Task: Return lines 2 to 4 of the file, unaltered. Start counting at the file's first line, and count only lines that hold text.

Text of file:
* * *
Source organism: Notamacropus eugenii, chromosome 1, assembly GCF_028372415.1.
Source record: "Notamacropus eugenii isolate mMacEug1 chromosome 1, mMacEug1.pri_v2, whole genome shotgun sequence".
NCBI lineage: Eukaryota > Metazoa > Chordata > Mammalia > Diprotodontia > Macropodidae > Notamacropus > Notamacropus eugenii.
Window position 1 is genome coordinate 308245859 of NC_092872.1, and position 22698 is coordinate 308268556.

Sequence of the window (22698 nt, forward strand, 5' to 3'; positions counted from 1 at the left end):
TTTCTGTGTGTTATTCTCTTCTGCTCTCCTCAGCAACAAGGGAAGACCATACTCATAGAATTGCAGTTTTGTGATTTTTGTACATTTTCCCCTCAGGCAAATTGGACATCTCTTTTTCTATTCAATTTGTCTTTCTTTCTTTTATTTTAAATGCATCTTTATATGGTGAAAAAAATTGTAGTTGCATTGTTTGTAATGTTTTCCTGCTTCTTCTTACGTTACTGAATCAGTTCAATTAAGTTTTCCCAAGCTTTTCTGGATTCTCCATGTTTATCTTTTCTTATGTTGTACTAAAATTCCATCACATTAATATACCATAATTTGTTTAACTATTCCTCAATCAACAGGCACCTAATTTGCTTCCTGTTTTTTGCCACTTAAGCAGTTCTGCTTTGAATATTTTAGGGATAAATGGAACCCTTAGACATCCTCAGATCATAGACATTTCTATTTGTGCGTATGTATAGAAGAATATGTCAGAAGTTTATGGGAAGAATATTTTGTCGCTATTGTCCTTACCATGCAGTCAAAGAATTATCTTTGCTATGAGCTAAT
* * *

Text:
Source record: "Notamacropus eugenii isolate mMacEug1 chromosome 1, mMacEug1.pri_v2, whole genome shotgun sequence".
NCBI lineage: Eukaryota > Metazoa > Chordata > Mammalia > Diprotodontia > Macropodidae > Notamacropus > Notamacropus eugenii.
Window position 1 is genome coordinate 308245859 of NC_092872.1, and position 22698 is coordinate 308268556.